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January 16, 2019, Ethiopian Radiation Protection Authority and the new emerging Salale University have signed MOU to enhance cooperation in different research programs and activities that are parallel with the major existence of the institutions.

Director General of ERPA Ato Solomon Getachew, President of Salae University Dr. Genanew Goffe, and other responsible bodies from both parties have discussed on the applicability of the MOU to achieve its objectives that are focused on the creation of awareness, practical training, regular communication and information exchange on the condition of radiation source, measurement taking, conducting cooperative research on radiation area and sharing data or measuring equipment for research purpose.

Dr, Genanew Goffe, president of the university said, as the university is new, it needs the cooperation of ERPA on laboratory instruments to give practical training for the students and researchers on the area f radiation.

ERPA is also interested to give practical training and laboratory assistance for researchers and students of the university who are in need to conduct a research on radiation source. And also the authority wants to conduct cooperative research and develop it with different symposium which can be organized by the university, said Ato Solomon, Director General at ERPA.

Finally both parties have discussed to actively benefit from the conducive environment of the university as it is surrounded by different industries which use radioactive materials for their production. Such environment will help researchers to get data for their research findings.


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Flying and Health

People travelling in aircraft may be exposed to more ionizing radiation than they would be exposed to on the ground. The increased exposure occurs because the Earth’s atmosphere provides less protection from cosmic radiation at the typical cruising altitudes of commercial aircraft, which are usually between 7 000 and 12 000metres.

What is cosmic radiation?

All living organisms are exposed to ionizing radiation on a continuous and daily basis. It is in the food we eat, the air we breathe and the buildings we live in. This type of exposure is referred to as background radiation. The two main sources of background radiation include radioactive materials, such as uranium in the natural environment and cosmic radiation from outer space. There is considerable variation in the background radiation levels throughout the world. The world average is 2.4mSv per year and the average Australian background radiation dose is around 2mSv each year.  As altitude increases, the cosmic radiation component increases. The important part of a flight from an overall cosmic radiation exposure perspective is the period of flight cruising, typically involving altitudes between 7000 and 12000metres.  Latitude – the distance from the equator – also has an influence on the cosmic radiation exposure level. Exposures increase the further the flight path is away from the equator.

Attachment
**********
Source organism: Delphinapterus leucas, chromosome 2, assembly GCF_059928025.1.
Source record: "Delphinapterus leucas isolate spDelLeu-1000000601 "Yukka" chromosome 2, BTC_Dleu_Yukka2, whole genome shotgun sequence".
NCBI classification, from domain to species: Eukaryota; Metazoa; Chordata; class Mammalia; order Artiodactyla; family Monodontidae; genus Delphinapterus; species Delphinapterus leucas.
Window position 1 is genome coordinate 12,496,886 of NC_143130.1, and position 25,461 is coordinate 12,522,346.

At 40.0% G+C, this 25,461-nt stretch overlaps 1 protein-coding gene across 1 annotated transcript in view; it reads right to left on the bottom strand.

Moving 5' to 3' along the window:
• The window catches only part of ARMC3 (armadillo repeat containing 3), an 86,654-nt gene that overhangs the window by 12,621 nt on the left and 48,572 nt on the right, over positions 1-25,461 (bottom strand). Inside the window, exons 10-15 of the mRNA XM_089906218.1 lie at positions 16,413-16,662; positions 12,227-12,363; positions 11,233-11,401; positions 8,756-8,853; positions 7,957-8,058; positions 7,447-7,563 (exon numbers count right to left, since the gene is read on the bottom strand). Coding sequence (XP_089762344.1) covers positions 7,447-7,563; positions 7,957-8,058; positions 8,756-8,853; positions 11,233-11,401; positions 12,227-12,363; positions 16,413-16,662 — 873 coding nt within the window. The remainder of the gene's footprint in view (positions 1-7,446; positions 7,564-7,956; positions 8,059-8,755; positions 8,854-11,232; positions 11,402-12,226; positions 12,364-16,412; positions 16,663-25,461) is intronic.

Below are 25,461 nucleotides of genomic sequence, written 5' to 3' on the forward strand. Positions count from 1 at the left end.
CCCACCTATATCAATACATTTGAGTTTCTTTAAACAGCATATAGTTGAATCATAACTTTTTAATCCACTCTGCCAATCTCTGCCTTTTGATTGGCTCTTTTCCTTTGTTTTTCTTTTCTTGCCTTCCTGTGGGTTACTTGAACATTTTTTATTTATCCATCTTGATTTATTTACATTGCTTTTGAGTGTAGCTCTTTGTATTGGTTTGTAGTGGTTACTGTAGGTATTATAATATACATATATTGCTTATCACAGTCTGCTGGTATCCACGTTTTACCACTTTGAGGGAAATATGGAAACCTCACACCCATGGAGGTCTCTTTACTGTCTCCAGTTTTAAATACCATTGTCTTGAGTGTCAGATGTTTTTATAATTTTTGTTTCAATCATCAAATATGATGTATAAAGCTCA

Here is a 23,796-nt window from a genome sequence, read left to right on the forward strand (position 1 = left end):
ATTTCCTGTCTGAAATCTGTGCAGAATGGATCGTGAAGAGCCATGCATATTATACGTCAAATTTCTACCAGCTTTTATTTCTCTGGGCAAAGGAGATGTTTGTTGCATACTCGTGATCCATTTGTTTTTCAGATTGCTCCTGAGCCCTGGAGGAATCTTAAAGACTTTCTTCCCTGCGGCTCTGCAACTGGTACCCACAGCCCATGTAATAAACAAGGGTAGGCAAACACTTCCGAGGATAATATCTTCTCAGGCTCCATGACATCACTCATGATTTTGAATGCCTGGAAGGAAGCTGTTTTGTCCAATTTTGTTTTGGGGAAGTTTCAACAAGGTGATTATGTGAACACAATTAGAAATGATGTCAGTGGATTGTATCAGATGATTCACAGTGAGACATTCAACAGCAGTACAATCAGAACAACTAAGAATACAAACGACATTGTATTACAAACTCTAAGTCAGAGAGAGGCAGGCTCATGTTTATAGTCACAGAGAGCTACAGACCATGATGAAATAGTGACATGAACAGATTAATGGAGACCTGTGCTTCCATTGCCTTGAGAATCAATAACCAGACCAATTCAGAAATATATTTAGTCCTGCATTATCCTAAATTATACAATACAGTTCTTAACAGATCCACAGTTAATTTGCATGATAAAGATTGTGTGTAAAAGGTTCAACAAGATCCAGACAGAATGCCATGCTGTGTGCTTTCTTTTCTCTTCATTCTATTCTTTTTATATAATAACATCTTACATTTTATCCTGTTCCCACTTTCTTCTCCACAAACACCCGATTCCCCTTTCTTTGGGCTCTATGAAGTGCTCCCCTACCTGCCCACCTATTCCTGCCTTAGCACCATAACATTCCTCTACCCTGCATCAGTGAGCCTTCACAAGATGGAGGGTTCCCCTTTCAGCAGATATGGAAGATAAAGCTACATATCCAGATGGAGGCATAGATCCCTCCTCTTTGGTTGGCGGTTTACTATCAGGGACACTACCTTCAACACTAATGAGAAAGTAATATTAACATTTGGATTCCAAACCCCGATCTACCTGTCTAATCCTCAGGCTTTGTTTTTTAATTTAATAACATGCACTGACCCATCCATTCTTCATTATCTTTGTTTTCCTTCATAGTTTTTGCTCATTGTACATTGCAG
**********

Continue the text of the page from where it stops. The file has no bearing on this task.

Sources and exposures

Cosmic radiation is mainly in the form of particles from outer space. Some contribution also occurs from the sun, together with solar particle events. Solar particle events are rare occurrences that can result in higher exposures for short periods of time. The earth’s atmosphere offers considerable protection from cosmic radiation, such that at ground level only small exposures occur. Because Australia has the lowest elevation of any continent, background cosmic radiation at ground level is low.

It is also possible for people who fly very frequently, for example 10-20 hours per week on long haul flights to approach and exceed a 1mSv per year dose. For pregnant travelers and aircrew, the Australian and international guidance is that the unborn child should be treated in broad terms as a member of the public.

The public dose limit is 1mSv. Radiation exposure to the unborn child of less than 1mSv above background levels will not lead to a significant increase in risk associated with radiation-related health effects. The table below provides some indication of doses for a number of routes and also indicates flying hours and number of flights taken to achieve a 1mSv dose


 What are the health effects for casual flyers and aircrew?

Large studies involving the health of pilots and aircrew have shown no detectable association with an increased risk of cancer that might be expected to arise from radiation exposure. Exposures of aircrew to cosmic radiation are typically less than a quarter of the occupational dose limit of 20mSv per year – around 1.8mSv per year for those involved in domestic routes, and around 4mSv per year for those involved in international flight routes.

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